Anonymous
Unregistered


Its been a while since I read this book, must be nearly time for a re-read, but at the point of the second death I burst out lauging so what does that say about me? Whilst King was then walking around for much of the day I was willing him to give himself up and explain the events in the belief that since they were genuine accidents he would not suffer too much. It was, as Andrew said, when he deliberately started planning to frame Mimi that I lost sympathy with him. Up until then I had been totally on his side.

Top
#800 - 12/05/99 04:30 PM Re: Good King Sauerkraut
Barbara Offline
Administrator

Registered: 04/24/99
Posts: 13033
Loc: Citrus Heights, CA , US
Sue, you're not alone; my son laughed out loud at the same point.

Interesting that King should lose whatever shreds of sympathy he has left when he tries to frame Mimi...when she's trying to do exactly the same thing to him.  

Top
#801 - 12/05/99 05:13 PM Re: Good King Sauerkraut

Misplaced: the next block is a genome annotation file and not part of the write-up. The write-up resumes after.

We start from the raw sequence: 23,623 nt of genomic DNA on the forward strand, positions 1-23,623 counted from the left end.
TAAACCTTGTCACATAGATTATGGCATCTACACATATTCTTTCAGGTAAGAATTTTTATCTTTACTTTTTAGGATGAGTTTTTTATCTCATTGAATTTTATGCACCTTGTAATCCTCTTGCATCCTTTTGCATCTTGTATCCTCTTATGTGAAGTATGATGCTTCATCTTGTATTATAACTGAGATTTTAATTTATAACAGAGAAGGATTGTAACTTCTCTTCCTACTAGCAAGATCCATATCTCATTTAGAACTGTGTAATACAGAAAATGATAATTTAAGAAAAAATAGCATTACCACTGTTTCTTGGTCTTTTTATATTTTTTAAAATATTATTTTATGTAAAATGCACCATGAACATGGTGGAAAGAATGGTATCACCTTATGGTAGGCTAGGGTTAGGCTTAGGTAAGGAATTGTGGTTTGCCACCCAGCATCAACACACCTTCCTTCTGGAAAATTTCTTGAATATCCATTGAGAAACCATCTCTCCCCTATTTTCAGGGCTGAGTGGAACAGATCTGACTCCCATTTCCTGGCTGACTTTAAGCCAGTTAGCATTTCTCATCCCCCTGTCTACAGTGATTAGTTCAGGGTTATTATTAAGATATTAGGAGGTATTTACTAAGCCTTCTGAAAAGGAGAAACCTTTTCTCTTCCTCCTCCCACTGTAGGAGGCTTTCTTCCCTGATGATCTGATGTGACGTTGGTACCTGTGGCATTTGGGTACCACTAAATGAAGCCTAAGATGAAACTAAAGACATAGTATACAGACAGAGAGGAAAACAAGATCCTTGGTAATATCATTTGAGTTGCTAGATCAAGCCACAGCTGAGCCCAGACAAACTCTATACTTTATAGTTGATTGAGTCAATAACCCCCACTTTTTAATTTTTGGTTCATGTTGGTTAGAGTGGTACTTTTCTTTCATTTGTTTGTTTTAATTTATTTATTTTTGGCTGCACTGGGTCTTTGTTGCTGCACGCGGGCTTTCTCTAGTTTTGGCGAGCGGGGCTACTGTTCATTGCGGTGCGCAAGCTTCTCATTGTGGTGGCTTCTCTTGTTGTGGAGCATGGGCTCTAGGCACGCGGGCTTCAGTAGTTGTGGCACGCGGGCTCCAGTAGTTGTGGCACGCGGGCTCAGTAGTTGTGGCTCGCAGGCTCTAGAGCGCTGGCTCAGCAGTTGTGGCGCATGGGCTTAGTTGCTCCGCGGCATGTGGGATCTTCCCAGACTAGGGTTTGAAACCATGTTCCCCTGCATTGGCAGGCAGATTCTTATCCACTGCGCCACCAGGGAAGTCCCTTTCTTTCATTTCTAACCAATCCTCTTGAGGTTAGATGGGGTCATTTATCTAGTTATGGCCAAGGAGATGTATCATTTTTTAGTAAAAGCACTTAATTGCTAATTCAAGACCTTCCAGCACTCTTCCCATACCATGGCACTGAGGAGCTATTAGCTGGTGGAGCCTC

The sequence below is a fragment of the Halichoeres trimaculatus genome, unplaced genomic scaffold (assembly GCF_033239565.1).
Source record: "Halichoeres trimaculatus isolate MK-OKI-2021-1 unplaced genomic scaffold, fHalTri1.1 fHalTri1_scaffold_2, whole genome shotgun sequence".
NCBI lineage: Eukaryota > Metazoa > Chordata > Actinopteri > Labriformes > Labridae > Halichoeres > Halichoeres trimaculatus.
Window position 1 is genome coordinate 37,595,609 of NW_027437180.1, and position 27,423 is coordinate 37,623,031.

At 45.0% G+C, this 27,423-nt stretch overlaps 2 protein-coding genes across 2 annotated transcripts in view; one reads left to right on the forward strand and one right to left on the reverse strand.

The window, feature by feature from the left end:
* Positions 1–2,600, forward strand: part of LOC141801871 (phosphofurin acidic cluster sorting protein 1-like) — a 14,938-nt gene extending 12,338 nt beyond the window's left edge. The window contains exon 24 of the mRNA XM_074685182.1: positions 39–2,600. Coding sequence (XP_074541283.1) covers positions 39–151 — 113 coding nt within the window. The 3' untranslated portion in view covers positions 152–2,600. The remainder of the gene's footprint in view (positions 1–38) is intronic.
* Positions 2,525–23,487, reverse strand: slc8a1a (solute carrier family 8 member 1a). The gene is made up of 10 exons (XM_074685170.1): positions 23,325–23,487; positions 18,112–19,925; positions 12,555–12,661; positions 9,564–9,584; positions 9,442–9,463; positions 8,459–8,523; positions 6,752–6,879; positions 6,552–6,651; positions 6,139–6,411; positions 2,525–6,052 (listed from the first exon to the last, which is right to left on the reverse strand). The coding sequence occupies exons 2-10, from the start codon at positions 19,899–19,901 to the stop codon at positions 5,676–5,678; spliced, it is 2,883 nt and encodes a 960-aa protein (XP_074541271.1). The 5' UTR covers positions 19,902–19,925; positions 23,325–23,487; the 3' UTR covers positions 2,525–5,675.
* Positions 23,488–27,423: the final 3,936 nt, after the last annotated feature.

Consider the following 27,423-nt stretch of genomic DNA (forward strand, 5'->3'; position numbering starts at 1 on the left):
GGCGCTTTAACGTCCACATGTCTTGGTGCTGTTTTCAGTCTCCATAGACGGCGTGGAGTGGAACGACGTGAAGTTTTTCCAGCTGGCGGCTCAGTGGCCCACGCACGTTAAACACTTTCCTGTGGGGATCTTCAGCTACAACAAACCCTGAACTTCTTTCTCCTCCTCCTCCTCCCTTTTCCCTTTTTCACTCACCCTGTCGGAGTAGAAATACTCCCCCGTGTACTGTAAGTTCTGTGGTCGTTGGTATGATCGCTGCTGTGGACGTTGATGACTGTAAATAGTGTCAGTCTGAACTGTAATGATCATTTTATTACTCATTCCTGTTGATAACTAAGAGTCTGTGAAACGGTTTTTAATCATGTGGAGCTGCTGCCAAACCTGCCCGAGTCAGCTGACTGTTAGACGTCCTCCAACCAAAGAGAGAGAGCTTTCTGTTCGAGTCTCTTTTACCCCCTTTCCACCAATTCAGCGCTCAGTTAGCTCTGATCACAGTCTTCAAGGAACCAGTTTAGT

Anonymous
Unregistered


... I suspect this is going a bit too deep, but it occurred to me that if it's been established that the killer was either King or Mimi, one can understand King trying to frame Mimi - but why should she need to frame him? She knows that she didn't do it, so she must have guessed that he did and could perhaps have assumed that the truth will out.

Yes, it is a bit too deep, isn't it, though I personally did share King's dislike of Mimi, even though we know a lot less about her than about him.

Top
#802 - 12/05/99 11:48 PM Re: Good King Sauerkraut
Barbara Offline
Administrator

Registered: 04/24/99
Posts: 13033
Loc: Citrus Heights, CA , US
Well, perhaps she just felt the American Judicial System could do with a little help. She's a manipulator; I just didn't think it would be in character for her to sit passively and wait for the cops to discover the truth.

Top

Moderator:  Barbara